Monday, January 14, 2013

In Defense of Government Workers

I've worked for government organizations or agencies for.... hmmmm.... over 10 years.  Wow.  I never knew government employment had a bad rep, until I worked for a state agency.  After all, my dad was a career Air Force officer.  He was a government employee, right?  My mom was a teacher - a government employee, right?  I had never heard anybody talk disparagingly about their jobs or their employers.  Why was it that, now that I was a state employee, I was suddenly part of a culture that believed the general public thought poorly of them.
     Government workers are known by a myriad of names.  State officials.  Public employees.  State workers.  Civil servants.  All of these names seem to have gotten a bad rap, the face of bureaucracy, of government waste, of laziness and ineffectiveness.  I have to say, for the most part, my impression of government employees has been quite the opposite.
     I like to think of government workers of what they actually are:  teachers, health professionals, bridge builders, city developers, engineers, computer programmers, police and fire safety personnel, nurses, doctors, data analysts, child protective workers, educators, social workers, judges, lawyers, grant managers, and - yes - policy makers.  The government workers I know are smart, hard-working, dedicated people who do the job they've been given with heart.  They do it because they are part of a system that, at the end of the road, is meant to make peoples' lives better.  What's more, they are incredibly - sometimes painfully, acutely - aware of the fact that they are spending taxpayer money and go to great lengths to ensure financial accountability and fiscal responsibility.  I've never seen anybody purchase a $400 hammer.  I HAVE seen government employees who make less money than they should, refuse to submit reimbursement for their travel expenses because they didn't see it as a big deal.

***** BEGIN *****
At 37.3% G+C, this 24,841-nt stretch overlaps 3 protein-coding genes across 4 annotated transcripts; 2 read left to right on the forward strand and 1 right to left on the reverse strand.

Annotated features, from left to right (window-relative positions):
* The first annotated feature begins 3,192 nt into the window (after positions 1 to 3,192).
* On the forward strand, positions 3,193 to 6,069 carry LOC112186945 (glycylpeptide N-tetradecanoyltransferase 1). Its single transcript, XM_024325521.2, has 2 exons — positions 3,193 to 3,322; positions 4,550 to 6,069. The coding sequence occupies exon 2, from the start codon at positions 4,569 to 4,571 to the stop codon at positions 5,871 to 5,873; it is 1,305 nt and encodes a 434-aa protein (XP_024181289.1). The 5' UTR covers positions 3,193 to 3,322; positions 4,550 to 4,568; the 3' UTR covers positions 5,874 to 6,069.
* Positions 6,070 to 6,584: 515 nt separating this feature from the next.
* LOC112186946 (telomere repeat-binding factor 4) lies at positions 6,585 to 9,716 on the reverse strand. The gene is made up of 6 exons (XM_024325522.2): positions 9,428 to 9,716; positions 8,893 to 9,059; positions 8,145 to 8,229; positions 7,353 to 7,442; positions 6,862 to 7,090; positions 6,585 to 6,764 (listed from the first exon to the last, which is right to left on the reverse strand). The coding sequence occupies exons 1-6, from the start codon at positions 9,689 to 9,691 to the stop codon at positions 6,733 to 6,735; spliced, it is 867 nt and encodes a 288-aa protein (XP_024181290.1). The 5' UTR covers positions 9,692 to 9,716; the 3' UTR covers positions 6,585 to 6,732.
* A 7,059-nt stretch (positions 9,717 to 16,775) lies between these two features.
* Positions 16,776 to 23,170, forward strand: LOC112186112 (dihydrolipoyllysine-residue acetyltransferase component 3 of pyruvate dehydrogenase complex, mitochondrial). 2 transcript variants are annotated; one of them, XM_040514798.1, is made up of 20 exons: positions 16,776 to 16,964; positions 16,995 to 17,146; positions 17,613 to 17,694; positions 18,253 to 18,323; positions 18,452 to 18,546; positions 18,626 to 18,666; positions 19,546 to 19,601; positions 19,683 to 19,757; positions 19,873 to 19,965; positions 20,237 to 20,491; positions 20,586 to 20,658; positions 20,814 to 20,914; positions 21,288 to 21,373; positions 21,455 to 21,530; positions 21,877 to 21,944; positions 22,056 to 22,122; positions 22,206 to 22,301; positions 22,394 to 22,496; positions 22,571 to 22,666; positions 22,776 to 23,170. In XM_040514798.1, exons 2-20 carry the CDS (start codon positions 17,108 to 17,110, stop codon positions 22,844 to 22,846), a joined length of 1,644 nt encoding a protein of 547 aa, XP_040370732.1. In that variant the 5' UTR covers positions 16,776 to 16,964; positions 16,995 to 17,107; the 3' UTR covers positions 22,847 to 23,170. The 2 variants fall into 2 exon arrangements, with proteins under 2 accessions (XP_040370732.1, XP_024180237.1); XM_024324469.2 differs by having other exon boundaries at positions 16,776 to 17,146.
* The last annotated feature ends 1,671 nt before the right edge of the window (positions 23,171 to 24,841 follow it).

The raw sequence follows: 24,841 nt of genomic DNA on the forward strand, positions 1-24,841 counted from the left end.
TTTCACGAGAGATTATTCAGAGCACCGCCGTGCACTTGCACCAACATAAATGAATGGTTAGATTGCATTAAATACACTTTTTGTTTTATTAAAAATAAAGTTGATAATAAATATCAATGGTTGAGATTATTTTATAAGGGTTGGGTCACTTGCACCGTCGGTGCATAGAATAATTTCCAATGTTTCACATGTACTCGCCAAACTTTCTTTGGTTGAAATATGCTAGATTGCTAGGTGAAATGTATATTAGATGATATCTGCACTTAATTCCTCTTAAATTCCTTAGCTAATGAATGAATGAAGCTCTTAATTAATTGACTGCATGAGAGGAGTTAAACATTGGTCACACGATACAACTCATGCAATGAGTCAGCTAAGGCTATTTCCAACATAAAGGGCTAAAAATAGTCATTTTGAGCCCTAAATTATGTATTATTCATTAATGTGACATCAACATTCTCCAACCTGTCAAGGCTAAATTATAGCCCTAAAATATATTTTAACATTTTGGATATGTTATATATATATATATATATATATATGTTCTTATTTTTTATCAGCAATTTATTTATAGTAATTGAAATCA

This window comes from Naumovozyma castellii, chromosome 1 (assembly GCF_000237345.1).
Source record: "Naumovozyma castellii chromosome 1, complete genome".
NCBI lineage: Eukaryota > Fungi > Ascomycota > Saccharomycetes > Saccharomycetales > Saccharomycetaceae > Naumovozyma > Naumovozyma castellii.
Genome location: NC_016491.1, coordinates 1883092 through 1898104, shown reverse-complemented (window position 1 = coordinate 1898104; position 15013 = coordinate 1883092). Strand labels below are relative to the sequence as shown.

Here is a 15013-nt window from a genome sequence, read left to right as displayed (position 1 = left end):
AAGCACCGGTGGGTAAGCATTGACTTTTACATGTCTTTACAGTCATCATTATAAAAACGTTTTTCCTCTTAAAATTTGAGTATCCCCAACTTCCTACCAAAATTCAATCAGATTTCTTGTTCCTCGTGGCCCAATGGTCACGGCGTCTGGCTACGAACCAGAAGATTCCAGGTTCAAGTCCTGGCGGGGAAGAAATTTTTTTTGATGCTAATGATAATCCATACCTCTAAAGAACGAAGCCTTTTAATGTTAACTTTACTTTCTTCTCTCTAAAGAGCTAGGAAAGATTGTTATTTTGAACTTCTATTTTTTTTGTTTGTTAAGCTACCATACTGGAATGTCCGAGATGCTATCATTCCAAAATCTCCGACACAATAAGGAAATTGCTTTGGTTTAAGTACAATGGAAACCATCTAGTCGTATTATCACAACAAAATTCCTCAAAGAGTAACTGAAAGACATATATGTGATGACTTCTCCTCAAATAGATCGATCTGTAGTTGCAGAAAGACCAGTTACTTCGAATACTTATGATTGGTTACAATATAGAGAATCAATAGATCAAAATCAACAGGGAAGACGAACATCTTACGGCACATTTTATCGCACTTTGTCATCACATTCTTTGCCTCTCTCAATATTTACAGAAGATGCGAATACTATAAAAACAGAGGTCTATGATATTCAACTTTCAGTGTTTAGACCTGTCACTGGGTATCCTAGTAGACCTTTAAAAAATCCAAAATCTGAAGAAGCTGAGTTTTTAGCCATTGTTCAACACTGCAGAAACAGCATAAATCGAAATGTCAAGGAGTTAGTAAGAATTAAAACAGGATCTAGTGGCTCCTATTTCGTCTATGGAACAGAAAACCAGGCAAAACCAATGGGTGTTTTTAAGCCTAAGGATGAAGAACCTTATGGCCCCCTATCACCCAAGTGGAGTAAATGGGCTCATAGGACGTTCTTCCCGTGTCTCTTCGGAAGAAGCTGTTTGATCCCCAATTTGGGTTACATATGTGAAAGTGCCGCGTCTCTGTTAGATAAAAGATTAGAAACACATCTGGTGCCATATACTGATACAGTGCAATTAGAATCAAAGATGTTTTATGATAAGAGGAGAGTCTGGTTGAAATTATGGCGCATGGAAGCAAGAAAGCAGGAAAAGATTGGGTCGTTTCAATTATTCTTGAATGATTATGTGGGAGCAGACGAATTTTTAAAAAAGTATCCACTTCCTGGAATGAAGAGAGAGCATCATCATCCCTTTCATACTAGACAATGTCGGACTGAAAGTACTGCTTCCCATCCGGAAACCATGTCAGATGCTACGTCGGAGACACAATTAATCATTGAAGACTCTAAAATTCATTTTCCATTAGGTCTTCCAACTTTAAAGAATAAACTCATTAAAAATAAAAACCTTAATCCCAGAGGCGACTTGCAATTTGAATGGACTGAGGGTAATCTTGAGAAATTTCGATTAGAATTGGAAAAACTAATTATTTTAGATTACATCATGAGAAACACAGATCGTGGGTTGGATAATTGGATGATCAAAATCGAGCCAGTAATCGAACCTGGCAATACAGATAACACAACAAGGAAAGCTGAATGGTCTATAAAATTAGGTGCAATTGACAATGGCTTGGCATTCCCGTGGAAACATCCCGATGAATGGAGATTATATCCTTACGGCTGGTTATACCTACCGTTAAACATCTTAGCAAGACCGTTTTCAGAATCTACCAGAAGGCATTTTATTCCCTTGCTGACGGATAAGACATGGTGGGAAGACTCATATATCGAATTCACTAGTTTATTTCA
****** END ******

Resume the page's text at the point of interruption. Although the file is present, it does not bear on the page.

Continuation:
I'm not saying the system is perfect.  In fact, it is far from perfect - like any system is, simply because people are involved and people are imperfect.  Layers of bureaucracy can create gridlock.  I've seen this happen but despite the frustration of that, at the heart of it is people wanting to do the right thing.... unless they are intentionally trying to cause gridlock.  That's another issue....  of the tea party variety.
      What I'm trying to say is next time you go to the library, or interact with a state-funded university, or go to a health department, or read about a police officer injured on the job, or drive on a road or bridge or highway, or use 211 or 411 or 911, or enjoy some relief after a disaster, or thank our men and women in uniform, there was a government worker doing his or her job.  With heart and for the greater good.... not to create unnecessary bureaucracy, but in spite of it.

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